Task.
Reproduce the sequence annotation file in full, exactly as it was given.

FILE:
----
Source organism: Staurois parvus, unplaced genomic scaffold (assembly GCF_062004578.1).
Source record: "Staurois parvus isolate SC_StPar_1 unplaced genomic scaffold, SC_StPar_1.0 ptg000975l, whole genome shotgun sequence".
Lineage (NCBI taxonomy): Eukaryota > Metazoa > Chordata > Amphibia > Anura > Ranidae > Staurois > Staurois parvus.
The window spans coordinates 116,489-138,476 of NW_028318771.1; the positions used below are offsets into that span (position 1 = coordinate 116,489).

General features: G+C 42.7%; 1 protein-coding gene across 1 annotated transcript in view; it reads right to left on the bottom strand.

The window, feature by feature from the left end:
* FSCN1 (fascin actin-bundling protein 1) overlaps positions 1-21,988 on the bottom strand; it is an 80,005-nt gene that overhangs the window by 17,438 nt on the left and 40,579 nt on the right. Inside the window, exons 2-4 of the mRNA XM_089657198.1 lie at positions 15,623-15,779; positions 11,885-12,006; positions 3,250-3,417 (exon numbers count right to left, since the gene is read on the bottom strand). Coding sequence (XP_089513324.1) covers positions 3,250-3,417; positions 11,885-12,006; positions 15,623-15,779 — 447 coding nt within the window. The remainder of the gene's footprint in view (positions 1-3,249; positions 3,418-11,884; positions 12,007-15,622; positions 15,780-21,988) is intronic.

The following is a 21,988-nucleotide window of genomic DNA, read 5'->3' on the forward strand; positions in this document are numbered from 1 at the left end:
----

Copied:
Source organism: Staurois parvus, unplaced genomic scaffold (assembly GCF_062004578.1).
Source record: "Staurois parvus isolate SC_StPar_1 unplaced genomic scaffold, SC_StPar_1.0 ptg000975l, whole genome shotgun sequence".
Lineage (NCBI taxonomy): Eukaryota > Metazoa > Chordata > Amphibia > Anura > Ranidae > Staurois > Staurois parvus.
The window spans coordinates 116,489-138,476 of NW_028318771.1; the positions used below are offsets into that span (position 1 = coordinate 116,489).

General features: G+C 42.7%; 1 protein-coding gene across 1 annotated transcript in view; it reads right to left on the bottom strand.

The window, feature by feature from the left end:
* FSCN1 (fascin actin-bundling protein 1) overlaps positions 1-21,988 on the bottom strand; it is an 80,005-nt gene that overhangs the window by 17,438 nt on the left and 40,579 nt on the right. Inside the window, exons 2-4 of the mRNA XM_089657198.1 lie at positions 15,623-15,779; positions 11,885-12,006; positions 3,250-3,417 (exon numbers count right to left, since the gene is read on the bottom strand). Coding sequence (XP_089513324.1) covers positions 3,250-3,417; positions 11,885-12,006; positions 15,623-15,779 — 447 coding nt within the window. The remainder of the gene's footprint in view (positions 1-3,249; positions 3,418-11,884; positions 12,007-15,622; positions 15,780-21,988) is intronic.

The following is a 21,988-nucleotide window of genomic DNA, read 5'->3' on the forward strand; positions in this document are numbered from 1 at the left end: